I can only speak to what has worked for me. While I have kept exotic fish for over 15 years, I am also new to aquascaping.
For lighting, I use Fluval Aquasky LED for my 72 gallon. It is 35 watts and equivalent to 210 watts of light. My plants are growing very well at just barely 3 watts per gallon. It goes up to 10,000 k color temp which is great, too.
In less than 1 month you can see how much the plants have matured.
This is the tank on June 22
This is the tank as of tonight
For substrate, I am using API Pond Plant Media; it's about $12 for 20 lbs. While it doesn't come with any fertilizers, it hold nutrients very well. I placed Jobe's organic root tabs (found 50 tabs for $6 on Amazon) every 8" 1 week before planting just to allow the substrate to soak up the fertilizers.
For dosing; I use Flourish Excel daily (really helpful to avoid algae growth) 1.5x recommended dosing. Essentially, a liquid that coverts to CO2.
Flourish Iron, daily.
Flourish, every 3 days 1.5x dose
Calcium, once week after water change.
Flourish root tabs under my heavy root feeders (Amazon sword & Madagascar lace)
No pressurized CO2 at the moment.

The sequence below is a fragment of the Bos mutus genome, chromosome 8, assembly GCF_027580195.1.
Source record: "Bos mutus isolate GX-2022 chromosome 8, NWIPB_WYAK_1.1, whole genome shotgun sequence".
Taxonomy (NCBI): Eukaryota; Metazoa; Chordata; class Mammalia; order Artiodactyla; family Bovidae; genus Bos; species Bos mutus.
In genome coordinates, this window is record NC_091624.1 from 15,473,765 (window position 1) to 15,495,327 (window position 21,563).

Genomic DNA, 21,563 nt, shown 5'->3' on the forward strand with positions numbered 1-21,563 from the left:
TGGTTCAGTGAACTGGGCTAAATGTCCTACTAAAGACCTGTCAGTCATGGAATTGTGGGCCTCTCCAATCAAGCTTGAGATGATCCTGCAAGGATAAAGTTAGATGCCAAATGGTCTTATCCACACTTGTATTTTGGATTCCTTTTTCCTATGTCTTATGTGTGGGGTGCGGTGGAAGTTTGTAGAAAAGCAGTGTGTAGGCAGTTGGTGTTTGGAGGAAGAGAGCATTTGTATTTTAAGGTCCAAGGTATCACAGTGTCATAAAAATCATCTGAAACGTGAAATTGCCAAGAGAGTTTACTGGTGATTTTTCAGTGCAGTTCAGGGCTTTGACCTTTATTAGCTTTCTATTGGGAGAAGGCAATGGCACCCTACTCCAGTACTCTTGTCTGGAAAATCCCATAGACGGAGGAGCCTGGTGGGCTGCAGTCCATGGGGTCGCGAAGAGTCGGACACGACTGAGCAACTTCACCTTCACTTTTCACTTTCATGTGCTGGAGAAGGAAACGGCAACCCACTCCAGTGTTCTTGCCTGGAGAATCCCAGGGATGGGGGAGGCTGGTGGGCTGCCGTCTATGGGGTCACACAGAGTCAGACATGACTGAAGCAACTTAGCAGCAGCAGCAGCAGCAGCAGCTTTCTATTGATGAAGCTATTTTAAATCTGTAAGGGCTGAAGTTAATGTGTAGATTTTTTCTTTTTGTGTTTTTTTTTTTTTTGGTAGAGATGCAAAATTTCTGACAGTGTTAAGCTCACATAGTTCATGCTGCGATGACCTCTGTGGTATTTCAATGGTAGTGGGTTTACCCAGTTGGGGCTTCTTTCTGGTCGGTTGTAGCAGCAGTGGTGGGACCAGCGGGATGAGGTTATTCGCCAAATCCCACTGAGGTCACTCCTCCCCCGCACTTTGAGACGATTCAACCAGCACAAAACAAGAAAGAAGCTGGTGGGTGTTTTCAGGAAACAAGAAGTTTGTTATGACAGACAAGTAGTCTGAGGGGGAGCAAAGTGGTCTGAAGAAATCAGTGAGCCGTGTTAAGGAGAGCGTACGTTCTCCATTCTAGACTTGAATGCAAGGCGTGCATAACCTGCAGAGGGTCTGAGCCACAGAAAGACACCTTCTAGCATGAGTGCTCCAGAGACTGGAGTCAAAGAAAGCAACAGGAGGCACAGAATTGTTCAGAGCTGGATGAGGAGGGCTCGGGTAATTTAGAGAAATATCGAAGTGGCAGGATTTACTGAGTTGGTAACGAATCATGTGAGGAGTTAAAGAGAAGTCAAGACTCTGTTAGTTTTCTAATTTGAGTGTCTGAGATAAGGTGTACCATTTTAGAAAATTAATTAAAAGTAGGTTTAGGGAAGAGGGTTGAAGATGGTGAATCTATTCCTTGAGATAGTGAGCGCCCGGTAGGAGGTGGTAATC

Definitely test your tap water for its hardness (kH & gH) and pH.
My tap pH was 7.6 so I automatically thought my water was a little harder, WRONG! My plants started to show signs of calcium (gH) and potassium (kH) deficiency. I tested my gH and kH and found that my water was SUPER, SUPER soft. If this is the case, your pH could crash with no warning. The presence of gH & kH will stabilize your pH and also provide calcium and potassium for the plants.
As for great red plants for low tech tank, I use Telanthera Cardinalis. This plant melted like crazy when I first bought it, I had to clip back the bad leaves. However, I started with a small tissue culture about 1 1/2", I have successfully propogated the plant into 14 specimens. It is super colorful with pink under the bronze red and green leaves.
Also, I love the Dwarf Red Water Lily. Super easy to grow, great color, and gets big quick. You can see how it took over the driftwood in the pictures.